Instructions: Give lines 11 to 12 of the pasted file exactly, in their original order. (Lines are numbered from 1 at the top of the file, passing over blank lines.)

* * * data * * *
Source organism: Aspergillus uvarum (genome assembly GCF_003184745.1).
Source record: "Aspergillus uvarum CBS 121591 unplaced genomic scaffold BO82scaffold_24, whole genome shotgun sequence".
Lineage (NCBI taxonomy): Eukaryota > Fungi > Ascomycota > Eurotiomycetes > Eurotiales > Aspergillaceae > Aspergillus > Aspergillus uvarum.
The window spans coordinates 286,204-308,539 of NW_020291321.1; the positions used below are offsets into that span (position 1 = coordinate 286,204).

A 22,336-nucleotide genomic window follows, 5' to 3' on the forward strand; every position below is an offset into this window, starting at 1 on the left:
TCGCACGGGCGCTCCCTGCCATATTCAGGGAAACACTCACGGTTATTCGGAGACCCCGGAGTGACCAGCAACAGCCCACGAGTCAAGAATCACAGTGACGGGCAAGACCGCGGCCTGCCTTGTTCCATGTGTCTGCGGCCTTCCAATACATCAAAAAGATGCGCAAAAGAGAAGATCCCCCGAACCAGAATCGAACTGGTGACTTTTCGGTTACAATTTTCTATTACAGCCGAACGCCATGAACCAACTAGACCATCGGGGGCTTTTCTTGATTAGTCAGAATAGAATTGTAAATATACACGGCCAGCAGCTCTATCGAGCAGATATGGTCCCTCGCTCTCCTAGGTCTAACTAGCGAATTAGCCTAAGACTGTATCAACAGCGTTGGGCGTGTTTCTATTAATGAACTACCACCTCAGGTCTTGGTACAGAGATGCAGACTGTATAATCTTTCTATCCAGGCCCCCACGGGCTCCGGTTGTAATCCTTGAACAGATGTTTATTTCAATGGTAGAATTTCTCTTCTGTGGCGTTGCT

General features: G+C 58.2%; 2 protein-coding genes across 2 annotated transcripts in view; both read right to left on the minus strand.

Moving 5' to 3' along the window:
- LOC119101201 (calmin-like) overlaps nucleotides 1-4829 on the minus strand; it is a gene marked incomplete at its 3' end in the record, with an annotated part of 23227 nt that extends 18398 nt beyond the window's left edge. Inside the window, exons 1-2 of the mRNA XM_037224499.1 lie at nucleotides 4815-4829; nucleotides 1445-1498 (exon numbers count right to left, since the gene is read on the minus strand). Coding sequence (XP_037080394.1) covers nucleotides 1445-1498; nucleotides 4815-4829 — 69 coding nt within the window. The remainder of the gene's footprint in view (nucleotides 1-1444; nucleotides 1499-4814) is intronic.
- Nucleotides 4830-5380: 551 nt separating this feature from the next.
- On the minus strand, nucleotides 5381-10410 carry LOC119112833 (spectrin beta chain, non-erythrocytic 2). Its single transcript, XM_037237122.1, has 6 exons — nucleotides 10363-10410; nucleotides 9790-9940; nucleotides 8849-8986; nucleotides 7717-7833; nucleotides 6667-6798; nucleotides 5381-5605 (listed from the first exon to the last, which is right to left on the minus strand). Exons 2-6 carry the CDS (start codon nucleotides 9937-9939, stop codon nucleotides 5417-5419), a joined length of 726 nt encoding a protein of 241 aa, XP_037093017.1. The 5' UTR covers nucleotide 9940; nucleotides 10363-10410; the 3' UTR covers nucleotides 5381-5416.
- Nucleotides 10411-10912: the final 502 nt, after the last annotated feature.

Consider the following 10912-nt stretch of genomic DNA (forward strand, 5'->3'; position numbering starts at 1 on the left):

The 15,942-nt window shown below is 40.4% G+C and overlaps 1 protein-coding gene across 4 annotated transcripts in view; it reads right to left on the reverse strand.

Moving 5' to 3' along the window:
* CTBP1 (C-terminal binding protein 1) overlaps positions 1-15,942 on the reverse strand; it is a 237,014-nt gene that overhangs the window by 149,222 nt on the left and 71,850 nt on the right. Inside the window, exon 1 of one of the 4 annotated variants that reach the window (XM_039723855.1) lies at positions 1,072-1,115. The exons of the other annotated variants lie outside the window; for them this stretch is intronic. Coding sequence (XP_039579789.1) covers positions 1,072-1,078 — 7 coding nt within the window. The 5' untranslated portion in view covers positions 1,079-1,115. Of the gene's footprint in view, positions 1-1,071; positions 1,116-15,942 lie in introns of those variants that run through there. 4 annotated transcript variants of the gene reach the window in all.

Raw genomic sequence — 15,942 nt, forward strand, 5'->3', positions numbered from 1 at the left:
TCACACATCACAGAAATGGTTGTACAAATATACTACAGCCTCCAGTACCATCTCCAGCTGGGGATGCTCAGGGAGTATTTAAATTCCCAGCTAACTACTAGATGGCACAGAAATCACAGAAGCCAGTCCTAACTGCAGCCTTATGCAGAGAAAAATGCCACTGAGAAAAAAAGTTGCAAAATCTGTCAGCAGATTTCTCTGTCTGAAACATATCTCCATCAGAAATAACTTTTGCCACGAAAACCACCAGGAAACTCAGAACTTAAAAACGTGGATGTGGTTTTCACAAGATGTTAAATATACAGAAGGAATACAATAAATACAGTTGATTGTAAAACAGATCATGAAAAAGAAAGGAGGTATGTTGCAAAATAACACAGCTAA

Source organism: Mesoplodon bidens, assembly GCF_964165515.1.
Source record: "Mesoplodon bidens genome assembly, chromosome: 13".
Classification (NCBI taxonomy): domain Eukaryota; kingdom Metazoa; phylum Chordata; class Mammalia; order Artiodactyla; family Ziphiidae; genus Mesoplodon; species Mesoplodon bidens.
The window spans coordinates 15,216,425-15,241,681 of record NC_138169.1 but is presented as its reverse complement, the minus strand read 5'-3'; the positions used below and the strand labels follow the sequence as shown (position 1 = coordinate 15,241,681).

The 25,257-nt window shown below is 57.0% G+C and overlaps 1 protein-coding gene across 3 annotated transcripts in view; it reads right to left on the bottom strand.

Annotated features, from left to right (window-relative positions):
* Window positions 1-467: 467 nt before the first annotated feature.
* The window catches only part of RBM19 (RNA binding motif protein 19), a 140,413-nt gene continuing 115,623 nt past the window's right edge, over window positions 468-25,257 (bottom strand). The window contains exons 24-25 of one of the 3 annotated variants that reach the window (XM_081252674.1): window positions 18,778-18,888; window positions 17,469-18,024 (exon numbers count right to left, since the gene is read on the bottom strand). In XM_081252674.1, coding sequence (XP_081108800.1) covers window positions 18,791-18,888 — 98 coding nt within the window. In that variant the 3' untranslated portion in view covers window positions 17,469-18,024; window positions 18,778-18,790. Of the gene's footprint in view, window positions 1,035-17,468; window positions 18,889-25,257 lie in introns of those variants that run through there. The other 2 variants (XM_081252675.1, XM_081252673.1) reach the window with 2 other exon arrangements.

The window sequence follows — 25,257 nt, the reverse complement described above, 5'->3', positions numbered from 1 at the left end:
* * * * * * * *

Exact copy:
- On the minus strand, nucleotides 5381-10410 carry LOC119112833 (spectrin beta chain, non-erythrocytic 2). Its single transcript, XM_037237122.1, has 6 exons — nucleotides 10363-10410; nucleotides 9790-9940; nucleotides 8849-8986; nucleotides 7717-7833; nucleotides 6667-6798; nucleotides 5381-5605 (listed from the first exon to the last, which is right to left on the minus strand). Exons 2-6 carry the CDS (start codon nucleotides 9937-9939, stop codon nucleotides 5417-5419), a joined length of 726 nt encoding a protein of 241 aa, XP_037093017.1. The 5' UTR covers nucleotide 9940; nucleotides 10363-10410; the 3' UTR covers nucleotides 5381-5416.
- Nucleotides 10411-10912: the final 502 nt, after the last annotated feature.